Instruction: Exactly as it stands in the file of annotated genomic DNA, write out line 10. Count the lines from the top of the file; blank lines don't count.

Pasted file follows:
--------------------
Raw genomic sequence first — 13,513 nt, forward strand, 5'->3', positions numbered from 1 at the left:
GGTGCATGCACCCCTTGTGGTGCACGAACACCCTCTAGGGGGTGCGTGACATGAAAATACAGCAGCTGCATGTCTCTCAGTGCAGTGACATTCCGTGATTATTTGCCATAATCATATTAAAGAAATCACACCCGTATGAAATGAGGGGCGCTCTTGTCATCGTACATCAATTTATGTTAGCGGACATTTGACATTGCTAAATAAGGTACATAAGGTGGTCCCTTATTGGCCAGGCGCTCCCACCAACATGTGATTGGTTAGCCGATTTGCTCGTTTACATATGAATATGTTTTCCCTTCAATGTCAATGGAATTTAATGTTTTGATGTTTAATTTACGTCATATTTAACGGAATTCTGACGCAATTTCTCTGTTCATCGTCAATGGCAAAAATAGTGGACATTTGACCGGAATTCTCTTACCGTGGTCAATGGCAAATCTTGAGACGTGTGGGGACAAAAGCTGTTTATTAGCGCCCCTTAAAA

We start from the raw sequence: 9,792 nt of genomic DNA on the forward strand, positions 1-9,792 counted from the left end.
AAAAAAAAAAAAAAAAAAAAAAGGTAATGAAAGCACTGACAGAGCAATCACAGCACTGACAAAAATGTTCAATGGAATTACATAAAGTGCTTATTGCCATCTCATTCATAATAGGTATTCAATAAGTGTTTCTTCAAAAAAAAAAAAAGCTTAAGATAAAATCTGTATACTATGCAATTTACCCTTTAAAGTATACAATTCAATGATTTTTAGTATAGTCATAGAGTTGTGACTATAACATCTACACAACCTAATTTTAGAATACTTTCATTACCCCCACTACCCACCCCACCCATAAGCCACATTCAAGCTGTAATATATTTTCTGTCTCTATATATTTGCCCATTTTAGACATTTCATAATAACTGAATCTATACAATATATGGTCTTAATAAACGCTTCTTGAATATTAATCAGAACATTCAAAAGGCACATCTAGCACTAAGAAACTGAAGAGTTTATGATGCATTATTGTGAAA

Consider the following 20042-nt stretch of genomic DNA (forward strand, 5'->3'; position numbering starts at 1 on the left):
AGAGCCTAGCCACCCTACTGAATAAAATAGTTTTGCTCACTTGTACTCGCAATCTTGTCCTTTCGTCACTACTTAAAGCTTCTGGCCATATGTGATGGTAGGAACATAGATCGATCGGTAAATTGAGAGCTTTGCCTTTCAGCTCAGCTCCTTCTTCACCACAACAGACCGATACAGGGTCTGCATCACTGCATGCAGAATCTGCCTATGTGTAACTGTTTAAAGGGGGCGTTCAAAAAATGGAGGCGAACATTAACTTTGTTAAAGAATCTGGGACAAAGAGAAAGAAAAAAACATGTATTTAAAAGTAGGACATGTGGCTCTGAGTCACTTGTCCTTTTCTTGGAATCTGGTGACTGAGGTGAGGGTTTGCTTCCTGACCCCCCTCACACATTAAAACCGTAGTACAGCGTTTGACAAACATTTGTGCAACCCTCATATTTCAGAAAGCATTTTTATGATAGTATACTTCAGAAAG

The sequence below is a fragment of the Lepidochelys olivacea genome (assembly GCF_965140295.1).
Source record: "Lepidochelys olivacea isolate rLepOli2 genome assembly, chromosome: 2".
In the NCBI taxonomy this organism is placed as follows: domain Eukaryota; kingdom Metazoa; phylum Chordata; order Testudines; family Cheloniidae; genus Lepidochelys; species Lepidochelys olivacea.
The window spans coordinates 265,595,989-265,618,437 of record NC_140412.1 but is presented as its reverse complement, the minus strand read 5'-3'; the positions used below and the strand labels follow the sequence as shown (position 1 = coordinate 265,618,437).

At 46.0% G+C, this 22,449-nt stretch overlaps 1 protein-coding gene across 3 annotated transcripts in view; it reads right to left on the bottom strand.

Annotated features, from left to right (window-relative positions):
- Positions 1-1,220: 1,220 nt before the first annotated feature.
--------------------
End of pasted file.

The window spans coordinates 265,595,989-265,618,437 of record NC_140412.1 but is presented as its reverse complement, the minus strand read 5'-3'; the positions used below and the strand labels follow the sequence as shown (position 1 = coordinate 265,618,437).